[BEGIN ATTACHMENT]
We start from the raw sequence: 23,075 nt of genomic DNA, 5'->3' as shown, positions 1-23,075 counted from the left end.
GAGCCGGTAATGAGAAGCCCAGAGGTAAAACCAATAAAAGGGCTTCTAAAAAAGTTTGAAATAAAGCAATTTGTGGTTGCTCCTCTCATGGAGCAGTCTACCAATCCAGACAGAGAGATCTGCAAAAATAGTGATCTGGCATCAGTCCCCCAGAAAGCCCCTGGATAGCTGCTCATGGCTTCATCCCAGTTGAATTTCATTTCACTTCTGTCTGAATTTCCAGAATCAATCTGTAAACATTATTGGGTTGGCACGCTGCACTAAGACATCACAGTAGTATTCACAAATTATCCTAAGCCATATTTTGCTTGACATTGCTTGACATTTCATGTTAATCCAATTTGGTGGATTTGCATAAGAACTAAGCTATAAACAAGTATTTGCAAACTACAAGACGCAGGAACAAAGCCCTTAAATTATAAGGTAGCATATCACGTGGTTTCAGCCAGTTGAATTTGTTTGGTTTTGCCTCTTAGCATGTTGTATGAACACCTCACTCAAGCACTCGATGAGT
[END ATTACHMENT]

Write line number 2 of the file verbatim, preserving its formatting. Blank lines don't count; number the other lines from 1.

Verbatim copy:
GAGCCGGTAATGAGAAGCCCAGAGGTAAAACCAATAAAAGGGCTTCTAAAAAAGTTTGAAATAAAGCAATTTGTGGTTGCTCCTCTCATGGAGCAGTCTACCAATCCAGACAGAGAGATCTGCAAAAATAGTGATCTGGCATCAGTCCCCCAGAAAGCCCCTGGATAGCTGCTCATGGCTTCATCCCAGTTGAATTTCATTTCACTTCTGTCTGAATTTCCAGAATCAATCTGTAAACATTATTGGGTTGGCACGCTGCACTAAGACATCACAGTAGTATTCACAAATTATCCTAAGCCATATTTTGCTTGACATTGCTTGACATTTCATGTTAATCCAATTTGGTGGATTTGCATAAGAACTAAGCTATAAACAAGTATTTGCAAACTACAAGACGCAGGAACAAAGCCCTTAAATTATAAGGTAGCATATCACGTGGTTTCAGCCAGTTGAATTTGTTTGGTTTTGCCTCTTAGCATGTTGTATGAACACCTCACTCAAGCACTCGATGAGT